Day Three – 15th May 2019
Coniston to Great Langdale (Dungeon Ghyll) – 10.5miles / 17km
Coniston is famous for the writer & critic John Ruskin, being the back drop for Arthur Ransome’s Swallows and Amazons books and for Coniston Water, where Donald Campbell died whilst attempting once more to break his own water speed record in January 1967.
We woke to another sunny morning and the forecast was good. Knowing that today’s walk was a relatively short we didn’t rush our breakfast, which was brilliant. After breakfast it was outside to don our boots and sort the rucksacks.
Once ready we said our goodbyes to our hospitable hosts. Now we needed to purchase our meal deals from the local store and once this was done we were off to find today’s start point.
I could remember from the last time we did this walk that the start point was near Yewdale Beck. Before the beck we turned left at the sign post for Skelwith and Ambleside, walking as far as Coniston Primary School, turning right and over the bridge with a path leading towards a folly in the distance.
This was built in the 19th century as a dog-house but now houses information boards.
We followed the path uphill and before entering a wooded area we could see behind us Coniston Lake in the distance.
The views of the surrounding hills, mountains and countryside were fantastic. The whole area was a mass of violet-purple from all the bluebells around.
Near the top of the climb,
and passing a quaint cottage,
we had views of the Langdale Pikes in the distance ahead.
We eventually met a narrow one way road and started yet another ascent to Tarn Hows, which is managed by the National Trust.
As we arrived at the car park we made our way to a viewing point overlooking the tarn. Fantastic!
At this point, in conversation it appeared that Derek’s knee was fine on the ascents but becoming painful on the descent.
After a few photographs
we walked down to the shore line to rejoin the CW path and continued around the shore to the next fingerpost and to follow the sign for Skelwith. The path was varied with loose fine gravel, larger stones, puddles and well worn boulders which would be tricky to walk on if wet. We arrived now at the A593 roadside at Oxen Fell.
Here we crossed the road, turning immediately right to follow the stone wall. At the end we turned left on to a quiet unmarked road, before taking the alternative route on the right through the woods which, we thought, would be easier for Derek’s knee. The path was undulating with some steep sections which led to rejoining the original path before crossing through open farm land.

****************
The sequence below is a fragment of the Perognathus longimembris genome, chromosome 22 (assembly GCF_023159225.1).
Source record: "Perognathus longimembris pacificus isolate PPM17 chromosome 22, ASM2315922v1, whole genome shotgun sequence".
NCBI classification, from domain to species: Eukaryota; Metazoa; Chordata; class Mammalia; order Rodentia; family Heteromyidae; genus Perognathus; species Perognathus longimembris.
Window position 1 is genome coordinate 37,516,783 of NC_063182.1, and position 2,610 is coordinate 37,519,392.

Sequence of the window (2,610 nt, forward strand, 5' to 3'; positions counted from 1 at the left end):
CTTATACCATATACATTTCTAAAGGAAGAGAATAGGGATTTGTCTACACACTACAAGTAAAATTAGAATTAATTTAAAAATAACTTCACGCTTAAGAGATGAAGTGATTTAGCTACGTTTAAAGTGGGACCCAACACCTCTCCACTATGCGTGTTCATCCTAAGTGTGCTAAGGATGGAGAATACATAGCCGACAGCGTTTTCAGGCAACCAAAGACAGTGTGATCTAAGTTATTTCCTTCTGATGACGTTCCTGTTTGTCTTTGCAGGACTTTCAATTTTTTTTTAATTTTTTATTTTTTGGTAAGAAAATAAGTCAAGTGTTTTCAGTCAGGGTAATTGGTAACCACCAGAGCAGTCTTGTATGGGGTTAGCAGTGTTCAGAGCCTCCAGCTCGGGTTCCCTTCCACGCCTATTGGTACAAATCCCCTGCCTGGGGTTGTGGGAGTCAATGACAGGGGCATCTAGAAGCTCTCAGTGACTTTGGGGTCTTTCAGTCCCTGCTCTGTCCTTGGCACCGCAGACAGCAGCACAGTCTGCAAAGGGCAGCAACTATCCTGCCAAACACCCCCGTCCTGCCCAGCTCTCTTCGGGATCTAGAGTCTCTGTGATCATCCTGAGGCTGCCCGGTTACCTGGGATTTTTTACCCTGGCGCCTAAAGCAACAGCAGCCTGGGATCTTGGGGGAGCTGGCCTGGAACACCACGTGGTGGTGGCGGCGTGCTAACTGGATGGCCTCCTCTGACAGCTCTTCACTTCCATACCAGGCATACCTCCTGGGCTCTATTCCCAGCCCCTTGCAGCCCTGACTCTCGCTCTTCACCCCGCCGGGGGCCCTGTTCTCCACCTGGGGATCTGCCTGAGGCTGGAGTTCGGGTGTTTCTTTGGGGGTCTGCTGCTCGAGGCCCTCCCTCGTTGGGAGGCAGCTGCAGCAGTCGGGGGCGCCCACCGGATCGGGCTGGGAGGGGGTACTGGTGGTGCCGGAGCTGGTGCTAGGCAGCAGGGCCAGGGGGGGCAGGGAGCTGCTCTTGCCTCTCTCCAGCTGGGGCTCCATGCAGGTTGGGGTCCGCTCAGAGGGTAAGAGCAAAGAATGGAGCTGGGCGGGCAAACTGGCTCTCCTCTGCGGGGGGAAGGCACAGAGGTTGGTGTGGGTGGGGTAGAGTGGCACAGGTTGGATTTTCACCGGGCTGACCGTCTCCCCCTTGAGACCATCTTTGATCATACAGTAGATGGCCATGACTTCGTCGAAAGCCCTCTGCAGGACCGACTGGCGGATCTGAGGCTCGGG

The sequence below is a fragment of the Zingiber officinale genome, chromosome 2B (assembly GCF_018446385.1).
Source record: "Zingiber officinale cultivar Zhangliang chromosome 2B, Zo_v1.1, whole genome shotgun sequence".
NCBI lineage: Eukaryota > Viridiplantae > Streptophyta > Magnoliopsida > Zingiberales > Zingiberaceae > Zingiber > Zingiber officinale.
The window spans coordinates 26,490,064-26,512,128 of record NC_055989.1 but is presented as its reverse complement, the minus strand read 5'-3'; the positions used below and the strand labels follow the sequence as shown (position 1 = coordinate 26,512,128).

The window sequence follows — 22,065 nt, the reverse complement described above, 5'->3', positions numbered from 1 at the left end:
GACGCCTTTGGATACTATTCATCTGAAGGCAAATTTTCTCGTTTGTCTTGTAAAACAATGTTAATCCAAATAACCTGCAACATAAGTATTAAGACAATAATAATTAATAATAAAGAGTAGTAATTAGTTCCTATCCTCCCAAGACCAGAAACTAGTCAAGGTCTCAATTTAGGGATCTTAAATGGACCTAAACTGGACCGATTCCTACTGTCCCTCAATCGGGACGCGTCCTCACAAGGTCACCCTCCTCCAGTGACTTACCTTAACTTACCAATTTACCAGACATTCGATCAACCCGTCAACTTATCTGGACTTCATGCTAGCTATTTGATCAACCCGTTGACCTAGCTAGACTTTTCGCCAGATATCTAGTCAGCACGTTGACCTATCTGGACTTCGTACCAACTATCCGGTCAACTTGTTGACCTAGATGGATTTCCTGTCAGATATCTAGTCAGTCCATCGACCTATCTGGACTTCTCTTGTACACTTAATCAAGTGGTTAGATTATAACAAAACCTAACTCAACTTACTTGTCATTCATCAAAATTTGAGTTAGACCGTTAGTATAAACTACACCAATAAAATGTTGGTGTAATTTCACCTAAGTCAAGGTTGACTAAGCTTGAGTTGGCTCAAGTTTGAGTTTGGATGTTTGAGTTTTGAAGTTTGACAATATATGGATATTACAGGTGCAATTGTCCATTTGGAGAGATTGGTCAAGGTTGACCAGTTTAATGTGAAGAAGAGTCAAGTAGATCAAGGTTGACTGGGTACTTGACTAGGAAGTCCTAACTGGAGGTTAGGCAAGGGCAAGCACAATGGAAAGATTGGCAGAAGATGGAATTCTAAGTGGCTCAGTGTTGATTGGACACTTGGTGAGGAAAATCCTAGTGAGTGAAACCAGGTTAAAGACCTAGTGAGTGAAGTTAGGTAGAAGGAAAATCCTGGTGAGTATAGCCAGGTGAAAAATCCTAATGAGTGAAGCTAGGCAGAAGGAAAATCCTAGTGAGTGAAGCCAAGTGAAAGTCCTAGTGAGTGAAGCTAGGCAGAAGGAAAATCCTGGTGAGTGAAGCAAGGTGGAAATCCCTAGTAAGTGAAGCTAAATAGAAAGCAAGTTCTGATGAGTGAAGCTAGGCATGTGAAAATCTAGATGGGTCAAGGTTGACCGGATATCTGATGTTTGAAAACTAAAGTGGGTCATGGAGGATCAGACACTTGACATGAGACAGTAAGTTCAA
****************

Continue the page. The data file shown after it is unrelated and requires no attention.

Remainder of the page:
As we were passing a farm, there, sitting outside the front of the house was a gentleman selling ice creams and he asked us if we wanted buy an ice cream. We said, “No thanks, but do you sell pots of tea?” After a short discussion he invited us into his garden where he would bring us a very welcoming pot of tea; he also allowed us to eat our lunch. So here we were sitting in the garden having a bite to eat, a pot of tea and with fabulous views of Loughrigg Fell in the distance.
and a tidy up we were on our way to Skelwith Force, following the path again down to the river and the waterfall. We walked along the track to cross the river via a foot bridge
before heading towards Elterwater along a well constructed path with lots of day trippers about.
At Elterwater Bridge
we had a refreshment stop as it was now getting hot and sat on the stone wall separating us from the river, under the shade of trees.
Rest over, we crossed a bridge over Great Langdale Beck then turned right to follow a cul-de-sac uphill, flanked by large boulders from the nearby slate quarries. After 10 minutes or so walking along the road, avoiding the heavy vehicles coming towards us, we dropped down to the river following the path to the road and passing the local pub, Wainwrights Inn, on the edge of the village of Chapel Stile. We were heading towards Thrang Garth and walking along a narrow path with stone walls either side. We crossed another bridge over Great Langdale Beck, turning immediately right and passing Baysbrown Campsite on the left.
We followed the path parallel with the beck until we reached a remote cottage, probably a B&B, turned right behind the cottage, climbing a little on a rugged path to the high point of the path; in the distance we could see our next overnight stay.
From the high point we carefully walked down the large stone man-made steps to reach a barn. Then, following the path, it was over the beck for the last time today before crossing the road to our hotel (New Dungeon Ghyll).
We booked in and took our luggage to the rooms before having to rehydrate after yet another tiring walk in the heat of the day – most unusual for the Lake District. Our thirst quenched, we then sorted the evening meal menus and locations for food.
(View from my room)
There was only the hotel, with its restaurant and a small bar serving economic meals, or the adjacent Climbers Bar. We decided on the smaller bar. Once the decision was made it was back to the rooms for showers and a little R&R.
We met later in the hotel lounge and had a short stroll around the area. The evening was cooler now so we wandered in to the hotel bar to order food and an aperitif or two. After our meal we retired for the evening.